President Barack Obama shakes hands with audience members as he arrives to speak about the economy, jobs and manufacturing, Wednesday, Jan. 15, 2014, at North Carolina State University in Raleigh, N.C. (AP Photo/Carolyn Kaster) President Barack Obama shakes hands with audience members as he arrives to speak about the economy Wednesday in Raleigh, N.C. (Carolyn Kaster/Associated Press)

This morning, I read two articles that perfectly capture an important part of today’s political dynamic: The Democrats’ dilemma.

Politico’s Jake Sherman and John Bresnahan wrote about the GOP’s so-called “single-minded obsession” with President Obama, arguing that Republicans in Congress are too focused on opposing Obama, and this could potentially hurt Republican chances in the 2014 elections. The article almost seems like an attempt at reverse psychology from Obama-friendly media hoping to dissuade Republicans from making the president and his failed policies the central issue of the 2014 midterm elections. However, taking some of what the authors say to heart, I agree that Republicans need an affirmative agenda and shouldn’t just be a party dedicated to criticizing Obama. The GOP does seem to have a creativity void. Somebody call Newt Gingrich.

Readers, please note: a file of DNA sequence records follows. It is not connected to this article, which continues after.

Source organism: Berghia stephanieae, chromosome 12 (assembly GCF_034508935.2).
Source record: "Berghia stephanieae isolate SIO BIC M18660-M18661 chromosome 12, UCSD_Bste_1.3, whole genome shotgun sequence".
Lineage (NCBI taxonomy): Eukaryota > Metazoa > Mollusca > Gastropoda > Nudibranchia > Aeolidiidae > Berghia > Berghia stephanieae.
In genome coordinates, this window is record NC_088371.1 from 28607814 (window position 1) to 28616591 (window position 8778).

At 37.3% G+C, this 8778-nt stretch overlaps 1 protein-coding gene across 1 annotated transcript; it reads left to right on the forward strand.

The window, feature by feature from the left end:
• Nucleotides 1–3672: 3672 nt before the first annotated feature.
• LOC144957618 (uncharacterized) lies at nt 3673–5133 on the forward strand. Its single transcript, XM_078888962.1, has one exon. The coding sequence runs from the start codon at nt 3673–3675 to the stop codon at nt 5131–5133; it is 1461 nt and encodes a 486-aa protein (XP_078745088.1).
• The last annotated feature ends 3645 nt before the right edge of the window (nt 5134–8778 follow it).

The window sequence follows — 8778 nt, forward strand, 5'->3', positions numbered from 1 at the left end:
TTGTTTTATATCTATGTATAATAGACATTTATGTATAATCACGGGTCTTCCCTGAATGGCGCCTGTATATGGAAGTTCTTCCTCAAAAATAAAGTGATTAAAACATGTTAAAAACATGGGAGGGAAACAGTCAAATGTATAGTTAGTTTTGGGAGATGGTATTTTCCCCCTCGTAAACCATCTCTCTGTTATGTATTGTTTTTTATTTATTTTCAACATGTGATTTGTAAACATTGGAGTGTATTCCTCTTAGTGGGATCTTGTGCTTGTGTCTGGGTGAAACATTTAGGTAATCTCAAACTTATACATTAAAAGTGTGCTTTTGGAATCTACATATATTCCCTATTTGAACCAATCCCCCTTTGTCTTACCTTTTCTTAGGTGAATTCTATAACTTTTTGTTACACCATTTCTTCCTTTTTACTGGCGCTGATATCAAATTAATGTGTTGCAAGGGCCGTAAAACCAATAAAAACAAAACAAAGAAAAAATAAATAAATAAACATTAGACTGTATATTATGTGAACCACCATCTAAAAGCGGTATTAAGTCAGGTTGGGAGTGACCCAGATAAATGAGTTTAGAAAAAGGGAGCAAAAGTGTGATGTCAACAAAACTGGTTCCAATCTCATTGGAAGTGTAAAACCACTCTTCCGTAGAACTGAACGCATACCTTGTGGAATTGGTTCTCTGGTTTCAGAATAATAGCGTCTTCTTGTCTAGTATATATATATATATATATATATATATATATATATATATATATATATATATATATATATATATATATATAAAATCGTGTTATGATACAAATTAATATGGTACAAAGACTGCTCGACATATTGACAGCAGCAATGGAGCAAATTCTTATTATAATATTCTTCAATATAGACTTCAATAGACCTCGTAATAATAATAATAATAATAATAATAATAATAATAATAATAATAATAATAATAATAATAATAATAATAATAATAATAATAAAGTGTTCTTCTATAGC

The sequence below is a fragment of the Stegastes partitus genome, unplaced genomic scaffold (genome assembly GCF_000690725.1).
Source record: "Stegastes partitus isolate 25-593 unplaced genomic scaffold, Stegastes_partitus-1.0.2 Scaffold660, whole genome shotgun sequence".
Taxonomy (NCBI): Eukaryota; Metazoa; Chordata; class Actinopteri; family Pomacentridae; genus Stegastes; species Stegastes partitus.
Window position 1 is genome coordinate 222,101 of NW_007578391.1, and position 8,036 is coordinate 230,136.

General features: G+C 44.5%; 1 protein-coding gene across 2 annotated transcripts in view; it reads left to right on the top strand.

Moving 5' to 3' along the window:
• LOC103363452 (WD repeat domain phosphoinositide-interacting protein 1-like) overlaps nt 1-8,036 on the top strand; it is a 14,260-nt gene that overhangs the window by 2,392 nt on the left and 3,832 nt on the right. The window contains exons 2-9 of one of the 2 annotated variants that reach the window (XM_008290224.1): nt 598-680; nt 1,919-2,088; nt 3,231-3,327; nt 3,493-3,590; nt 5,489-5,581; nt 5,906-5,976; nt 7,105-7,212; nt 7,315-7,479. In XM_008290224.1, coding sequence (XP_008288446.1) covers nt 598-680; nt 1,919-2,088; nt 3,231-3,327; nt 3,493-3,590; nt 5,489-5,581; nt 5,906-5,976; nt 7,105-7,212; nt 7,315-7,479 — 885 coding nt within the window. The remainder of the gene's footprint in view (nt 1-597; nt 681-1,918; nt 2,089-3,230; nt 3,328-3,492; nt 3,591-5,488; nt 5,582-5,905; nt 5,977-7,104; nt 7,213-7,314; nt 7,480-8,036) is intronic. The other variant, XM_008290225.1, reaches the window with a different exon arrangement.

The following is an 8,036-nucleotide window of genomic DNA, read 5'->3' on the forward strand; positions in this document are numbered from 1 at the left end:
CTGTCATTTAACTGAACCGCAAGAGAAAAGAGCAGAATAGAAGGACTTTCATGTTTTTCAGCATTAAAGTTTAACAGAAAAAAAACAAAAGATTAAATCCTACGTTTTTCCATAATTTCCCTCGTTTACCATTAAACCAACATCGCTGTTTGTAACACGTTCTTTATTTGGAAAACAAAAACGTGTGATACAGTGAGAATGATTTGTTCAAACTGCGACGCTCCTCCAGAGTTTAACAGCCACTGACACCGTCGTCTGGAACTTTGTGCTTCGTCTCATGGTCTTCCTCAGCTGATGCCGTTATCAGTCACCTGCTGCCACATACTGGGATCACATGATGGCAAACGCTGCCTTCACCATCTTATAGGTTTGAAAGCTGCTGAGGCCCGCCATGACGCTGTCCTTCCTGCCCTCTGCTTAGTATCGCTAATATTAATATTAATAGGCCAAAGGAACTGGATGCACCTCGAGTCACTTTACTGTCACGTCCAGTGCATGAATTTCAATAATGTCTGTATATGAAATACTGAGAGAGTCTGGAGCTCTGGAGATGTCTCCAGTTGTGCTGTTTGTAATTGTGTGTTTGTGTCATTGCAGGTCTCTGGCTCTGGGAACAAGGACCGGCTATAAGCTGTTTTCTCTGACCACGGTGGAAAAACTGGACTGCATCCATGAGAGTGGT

The second article, from the Los Angeles Times, highlights Senator Kay Hagan’s awkwardly conspicuous absence from the state as the president visited North Carolina today to deliver (yet another) economic speech. Could it be another pivot to the economy? Anyway, Sen. Hagan’s absence is a reminder of how challenging the president can be for vulnerable Democrats. Going into the 2014 election cycle, Democrats face a dilemma: How do candidates avoid the bad yet utilize the good of the incumbent president?

True, the president is still an effective fundraiser, and Democrats across the country hope to benefit from this fundraising power. The president can also still energize the core Democratic base. But according to the latest Economist/YouGov poll, 64 percent of independents disapprove of the way Barack Obama is handling his job as president, and Republicans almost universally oppose him. The fact is, even a popular president has limits as to what he can do in a mid-term election. In the 1986 midterm elections, when I was working for President Reagan, Republicans lost a net of eight Senate seats. I believe the best the Democrats can hope for is that the president will quietly raise money and use his machinery to turn out the base but remain hidden from the moderates and independents they are hoping to sway.

Republicans need to stick to the script, and much of that script centers on Obama, Obamacare and the Obama economy. Period. We should not be deterred from the reality that Obama and his policies will continue to drive votes in the midterm elections. Obviously, the Democrats and their allies in the media would like to change the subject to almost anything else, but Republicans should not take the bait.

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